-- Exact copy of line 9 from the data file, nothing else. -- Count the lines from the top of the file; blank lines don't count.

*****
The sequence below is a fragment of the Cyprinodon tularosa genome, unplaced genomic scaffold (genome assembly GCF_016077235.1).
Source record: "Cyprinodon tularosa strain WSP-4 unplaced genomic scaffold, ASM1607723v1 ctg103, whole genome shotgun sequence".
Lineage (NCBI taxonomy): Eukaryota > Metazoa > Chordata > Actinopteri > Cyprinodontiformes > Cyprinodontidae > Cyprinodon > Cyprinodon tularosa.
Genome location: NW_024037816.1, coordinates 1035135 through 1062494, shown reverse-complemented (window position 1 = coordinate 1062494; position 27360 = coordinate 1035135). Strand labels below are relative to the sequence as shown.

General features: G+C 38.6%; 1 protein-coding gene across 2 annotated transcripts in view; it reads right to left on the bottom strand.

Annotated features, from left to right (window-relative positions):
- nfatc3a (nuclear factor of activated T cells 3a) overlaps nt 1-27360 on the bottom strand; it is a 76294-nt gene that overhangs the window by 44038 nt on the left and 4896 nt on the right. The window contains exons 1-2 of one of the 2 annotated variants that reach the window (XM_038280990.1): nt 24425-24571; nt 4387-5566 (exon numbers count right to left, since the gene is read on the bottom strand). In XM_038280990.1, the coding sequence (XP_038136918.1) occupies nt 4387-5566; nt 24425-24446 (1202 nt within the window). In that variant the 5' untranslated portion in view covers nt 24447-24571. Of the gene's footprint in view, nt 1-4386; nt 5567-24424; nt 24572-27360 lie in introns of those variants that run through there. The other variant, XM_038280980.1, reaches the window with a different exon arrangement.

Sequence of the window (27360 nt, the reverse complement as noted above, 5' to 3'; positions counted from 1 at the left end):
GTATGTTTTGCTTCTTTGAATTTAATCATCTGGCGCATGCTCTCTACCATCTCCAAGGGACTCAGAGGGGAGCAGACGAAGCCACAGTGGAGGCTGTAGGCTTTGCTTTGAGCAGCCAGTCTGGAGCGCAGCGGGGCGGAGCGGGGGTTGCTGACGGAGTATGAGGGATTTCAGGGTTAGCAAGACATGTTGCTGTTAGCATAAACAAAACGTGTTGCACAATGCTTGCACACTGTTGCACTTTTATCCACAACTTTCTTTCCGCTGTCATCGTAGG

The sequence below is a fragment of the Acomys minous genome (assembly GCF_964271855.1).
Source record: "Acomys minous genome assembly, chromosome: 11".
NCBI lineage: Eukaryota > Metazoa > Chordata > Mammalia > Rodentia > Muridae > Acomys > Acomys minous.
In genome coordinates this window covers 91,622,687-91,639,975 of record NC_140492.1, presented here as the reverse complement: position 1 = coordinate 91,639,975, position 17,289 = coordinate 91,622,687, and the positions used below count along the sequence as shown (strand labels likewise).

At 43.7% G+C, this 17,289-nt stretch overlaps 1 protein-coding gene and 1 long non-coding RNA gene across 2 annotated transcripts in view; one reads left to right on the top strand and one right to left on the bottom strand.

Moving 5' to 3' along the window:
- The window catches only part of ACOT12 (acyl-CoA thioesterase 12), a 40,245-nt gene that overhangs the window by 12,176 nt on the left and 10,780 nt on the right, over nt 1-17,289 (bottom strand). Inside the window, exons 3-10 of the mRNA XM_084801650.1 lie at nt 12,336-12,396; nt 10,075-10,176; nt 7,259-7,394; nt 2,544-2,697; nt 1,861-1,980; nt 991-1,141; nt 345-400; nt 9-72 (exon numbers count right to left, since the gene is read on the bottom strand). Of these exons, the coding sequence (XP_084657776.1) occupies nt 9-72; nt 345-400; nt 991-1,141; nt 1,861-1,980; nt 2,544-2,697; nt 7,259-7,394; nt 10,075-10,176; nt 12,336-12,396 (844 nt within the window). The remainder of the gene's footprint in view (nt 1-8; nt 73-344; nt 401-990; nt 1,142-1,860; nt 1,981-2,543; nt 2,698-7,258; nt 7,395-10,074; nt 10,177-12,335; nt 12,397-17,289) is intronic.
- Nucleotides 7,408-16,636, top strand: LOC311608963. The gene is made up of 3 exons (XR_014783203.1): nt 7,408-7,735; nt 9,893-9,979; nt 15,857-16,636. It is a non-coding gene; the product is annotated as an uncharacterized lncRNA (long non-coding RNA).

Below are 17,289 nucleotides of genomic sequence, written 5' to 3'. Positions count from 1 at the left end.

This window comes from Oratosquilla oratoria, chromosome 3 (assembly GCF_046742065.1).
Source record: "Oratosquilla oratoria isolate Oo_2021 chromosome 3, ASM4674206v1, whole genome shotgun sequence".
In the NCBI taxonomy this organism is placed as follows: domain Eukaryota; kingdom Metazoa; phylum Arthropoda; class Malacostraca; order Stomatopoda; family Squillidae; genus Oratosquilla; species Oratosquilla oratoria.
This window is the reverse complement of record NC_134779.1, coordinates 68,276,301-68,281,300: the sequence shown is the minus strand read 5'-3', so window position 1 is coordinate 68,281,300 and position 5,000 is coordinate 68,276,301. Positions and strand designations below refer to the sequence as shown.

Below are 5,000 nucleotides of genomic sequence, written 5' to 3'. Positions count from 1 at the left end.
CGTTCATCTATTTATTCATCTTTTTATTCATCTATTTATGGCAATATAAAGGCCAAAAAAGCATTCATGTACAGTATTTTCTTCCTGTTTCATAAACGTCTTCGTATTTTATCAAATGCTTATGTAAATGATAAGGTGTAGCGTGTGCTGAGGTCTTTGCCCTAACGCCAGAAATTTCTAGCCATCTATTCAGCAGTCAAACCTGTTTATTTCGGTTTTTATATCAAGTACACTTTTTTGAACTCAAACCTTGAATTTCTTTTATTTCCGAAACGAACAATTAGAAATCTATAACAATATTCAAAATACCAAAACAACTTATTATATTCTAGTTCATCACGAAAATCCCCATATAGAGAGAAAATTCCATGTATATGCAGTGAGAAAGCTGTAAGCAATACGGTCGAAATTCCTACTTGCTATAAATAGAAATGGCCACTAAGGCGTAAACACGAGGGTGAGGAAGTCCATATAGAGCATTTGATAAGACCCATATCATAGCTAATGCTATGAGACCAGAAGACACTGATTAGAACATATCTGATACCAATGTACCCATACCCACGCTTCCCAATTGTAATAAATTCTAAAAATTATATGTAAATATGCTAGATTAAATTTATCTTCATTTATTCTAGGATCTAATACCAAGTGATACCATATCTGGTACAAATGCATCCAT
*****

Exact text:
GTATGTTTTGCTTCTTTGAATTTAATCATCTGGCGCATGCTCTCTACCATCTCCAAGGGACTCAGAGGGGAGCAGACGAAGCCACAGTGGAGGCTGTAGGCTTTGCTTTGAGCAGCCAGTCTGGAGCGCAGCGGGGCGGAGCGGGGGTTGCTGACGGAGTATGAGGGATTTCAGGGTTAGCAAGACATGTTGCTGTTAGCATAAACAAAACGTGTTGCACAATGCTTGCACACTGTTGCACTTTTATCCACAACTTTCTTTCCGCTGTCATCGTAGG